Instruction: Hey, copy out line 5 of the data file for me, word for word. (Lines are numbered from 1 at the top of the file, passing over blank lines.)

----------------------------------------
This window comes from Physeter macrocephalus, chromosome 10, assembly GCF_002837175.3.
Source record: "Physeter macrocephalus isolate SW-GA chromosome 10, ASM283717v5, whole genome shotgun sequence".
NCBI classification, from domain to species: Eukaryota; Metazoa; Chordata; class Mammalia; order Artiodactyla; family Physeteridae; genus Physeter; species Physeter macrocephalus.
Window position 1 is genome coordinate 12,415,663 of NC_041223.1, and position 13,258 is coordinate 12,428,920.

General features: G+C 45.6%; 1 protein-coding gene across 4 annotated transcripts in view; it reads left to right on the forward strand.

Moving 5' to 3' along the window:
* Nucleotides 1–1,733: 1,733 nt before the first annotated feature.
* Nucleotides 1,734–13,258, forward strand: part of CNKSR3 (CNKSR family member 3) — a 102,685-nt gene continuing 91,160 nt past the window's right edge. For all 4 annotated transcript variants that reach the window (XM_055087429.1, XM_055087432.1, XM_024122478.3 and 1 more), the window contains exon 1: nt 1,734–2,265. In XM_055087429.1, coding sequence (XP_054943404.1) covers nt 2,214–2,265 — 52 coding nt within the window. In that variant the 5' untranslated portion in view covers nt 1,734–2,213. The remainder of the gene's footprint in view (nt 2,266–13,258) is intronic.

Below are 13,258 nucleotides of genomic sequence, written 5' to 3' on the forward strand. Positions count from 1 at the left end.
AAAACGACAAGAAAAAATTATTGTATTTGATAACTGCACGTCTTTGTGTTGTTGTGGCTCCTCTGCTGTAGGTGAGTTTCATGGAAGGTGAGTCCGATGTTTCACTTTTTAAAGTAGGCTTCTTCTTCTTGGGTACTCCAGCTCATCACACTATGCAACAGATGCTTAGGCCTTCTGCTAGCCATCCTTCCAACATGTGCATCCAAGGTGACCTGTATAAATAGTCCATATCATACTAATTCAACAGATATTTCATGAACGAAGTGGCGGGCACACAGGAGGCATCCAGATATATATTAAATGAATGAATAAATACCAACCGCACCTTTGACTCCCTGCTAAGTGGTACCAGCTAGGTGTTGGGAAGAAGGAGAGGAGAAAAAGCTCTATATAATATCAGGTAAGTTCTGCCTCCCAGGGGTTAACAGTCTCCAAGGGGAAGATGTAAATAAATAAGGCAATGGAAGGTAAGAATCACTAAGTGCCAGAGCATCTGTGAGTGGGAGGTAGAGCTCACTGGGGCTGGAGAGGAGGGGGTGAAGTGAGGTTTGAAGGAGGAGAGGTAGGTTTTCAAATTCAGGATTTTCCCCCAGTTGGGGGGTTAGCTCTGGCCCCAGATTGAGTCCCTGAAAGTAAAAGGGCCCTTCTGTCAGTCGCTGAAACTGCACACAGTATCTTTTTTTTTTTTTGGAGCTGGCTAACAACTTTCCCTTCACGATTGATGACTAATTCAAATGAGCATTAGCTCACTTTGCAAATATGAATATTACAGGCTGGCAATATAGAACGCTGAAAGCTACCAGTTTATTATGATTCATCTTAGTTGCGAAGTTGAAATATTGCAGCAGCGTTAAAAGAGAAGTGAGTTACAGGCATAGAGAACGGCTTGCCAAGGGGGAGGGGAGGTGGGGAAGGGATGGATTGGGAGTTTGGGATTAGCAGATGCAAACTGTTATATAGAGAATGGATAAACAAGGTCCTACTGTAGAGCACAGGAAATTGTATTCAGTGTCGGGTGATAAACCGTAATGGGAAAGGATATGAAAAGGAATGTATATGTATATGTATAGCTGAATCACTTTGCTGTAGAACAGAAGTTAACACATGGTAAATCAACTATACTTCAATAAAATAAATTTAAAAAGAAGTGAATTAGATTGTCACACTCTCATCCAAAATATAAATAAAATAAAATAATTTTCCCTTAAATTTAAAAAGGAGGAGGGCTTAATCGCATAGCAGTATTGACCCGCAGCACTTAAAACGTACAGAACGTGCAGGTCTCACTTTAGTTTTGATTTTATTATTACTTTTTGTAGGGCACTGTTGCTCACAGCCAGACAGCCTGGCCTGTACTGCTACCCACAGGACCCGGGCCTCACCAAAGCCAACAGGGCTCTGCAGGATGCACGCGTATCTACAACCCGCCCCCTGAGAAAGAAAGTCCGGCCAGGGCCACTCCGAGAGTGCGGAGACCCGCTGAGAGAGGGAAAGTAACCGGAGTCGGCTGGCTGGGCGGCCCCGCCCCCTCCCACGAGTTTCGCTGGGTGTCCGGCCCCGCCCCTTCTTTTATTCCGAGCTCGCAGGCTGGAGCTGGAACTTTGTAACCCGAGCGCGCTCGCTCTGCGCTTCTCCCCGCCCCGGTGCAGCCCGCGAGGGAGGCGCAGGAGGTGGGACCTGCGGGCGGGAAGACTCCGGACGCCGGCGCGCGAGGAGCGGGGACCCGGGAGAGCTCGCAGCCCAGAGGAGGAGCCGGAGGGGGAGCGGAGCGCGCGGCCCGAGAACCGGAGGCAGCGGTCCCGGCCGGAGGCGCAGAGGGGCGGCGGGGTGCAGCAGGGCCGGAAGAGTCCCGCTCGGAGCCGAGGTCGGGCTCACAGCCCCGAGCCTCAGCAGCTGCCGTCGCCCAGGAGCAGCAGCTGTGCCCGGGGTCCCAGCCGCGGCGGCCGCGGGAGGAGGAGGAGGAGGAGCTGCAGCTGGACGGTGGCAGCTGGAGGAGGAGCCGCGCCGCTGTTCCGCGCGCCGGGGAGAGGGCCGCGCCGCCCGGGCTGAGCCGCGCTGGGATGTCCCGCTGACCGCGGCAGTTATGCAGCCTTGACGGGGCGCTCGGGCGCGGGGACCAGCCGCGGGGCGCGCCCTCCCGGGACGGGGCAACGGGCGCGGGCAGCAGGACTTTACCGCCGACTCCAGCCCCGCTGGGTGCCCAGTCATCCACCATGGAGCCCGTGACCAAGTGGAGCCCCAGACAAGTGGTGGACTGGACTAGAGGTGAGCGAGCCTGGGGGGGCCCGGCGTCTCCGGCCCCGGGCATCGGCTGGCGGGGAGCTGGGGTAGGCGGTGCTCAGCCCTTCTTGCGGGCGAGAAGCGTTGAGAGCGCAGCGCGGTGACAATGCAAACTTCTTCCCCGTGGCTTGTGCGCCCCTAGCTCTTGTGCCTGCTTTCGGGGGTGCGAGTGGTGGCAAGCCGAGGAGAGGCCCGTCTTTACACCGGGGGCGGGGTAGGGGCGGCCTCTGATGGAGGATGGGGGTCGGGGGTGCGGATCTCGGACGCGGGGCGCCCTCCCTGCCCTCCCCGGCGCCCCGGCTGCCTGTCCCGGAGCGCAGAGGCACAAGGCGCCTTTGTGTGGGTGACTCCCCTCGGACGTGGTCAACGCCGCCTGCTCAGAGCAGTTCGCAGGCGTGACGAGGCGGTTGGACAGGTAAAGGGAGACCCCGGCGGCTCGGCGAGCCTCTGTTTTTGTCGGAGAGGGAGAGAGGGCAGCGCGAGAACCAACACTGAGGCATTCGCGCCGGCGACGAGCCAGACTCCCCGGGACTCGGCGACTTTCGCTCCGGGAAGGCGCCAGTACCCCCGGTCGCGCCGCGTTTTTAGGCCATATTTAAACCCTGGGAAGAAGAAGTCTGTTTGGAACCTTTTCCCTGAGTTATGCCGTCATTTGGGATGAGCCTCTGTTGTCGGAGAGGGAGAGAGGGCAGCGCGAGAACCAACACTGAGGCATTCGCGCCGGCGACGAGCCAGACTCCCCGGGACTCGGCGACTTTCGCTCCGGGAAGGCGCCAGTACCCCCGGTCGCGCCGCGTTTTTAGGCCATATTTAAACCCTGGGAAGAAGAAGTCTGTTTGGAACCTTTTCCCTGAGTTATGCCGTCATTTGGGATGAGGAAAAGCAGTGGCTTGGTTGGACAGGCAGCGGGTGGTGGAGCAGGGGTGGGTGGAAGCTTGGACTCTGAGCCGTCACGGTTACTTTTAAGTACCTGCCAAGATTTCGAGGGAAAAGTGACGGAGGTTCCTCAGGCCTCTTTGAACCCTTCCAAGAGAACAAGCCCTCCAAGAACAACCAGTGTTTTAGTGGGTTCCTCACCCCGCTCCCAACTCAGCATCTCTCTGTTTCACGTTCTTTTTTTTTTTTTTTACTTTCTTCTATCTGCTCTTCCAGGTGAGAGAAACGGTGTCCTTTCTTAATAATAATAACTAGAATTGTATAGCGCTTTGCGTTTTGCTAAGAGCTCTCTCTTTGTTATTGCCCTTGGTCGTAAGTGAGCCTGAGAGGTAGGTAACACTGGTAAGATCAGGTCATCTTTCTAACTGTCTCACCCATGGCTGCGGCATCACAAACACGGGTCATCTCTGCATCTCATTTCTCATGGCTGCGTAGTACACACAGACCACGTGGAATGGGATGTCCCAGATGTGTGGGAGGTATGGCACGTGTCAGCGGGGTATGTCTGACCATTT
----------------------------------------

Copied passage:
General features: G+C 45.6%; 1 protein-coding gene across 4 annotated transcripts in view; it reads left to right on the forward strand.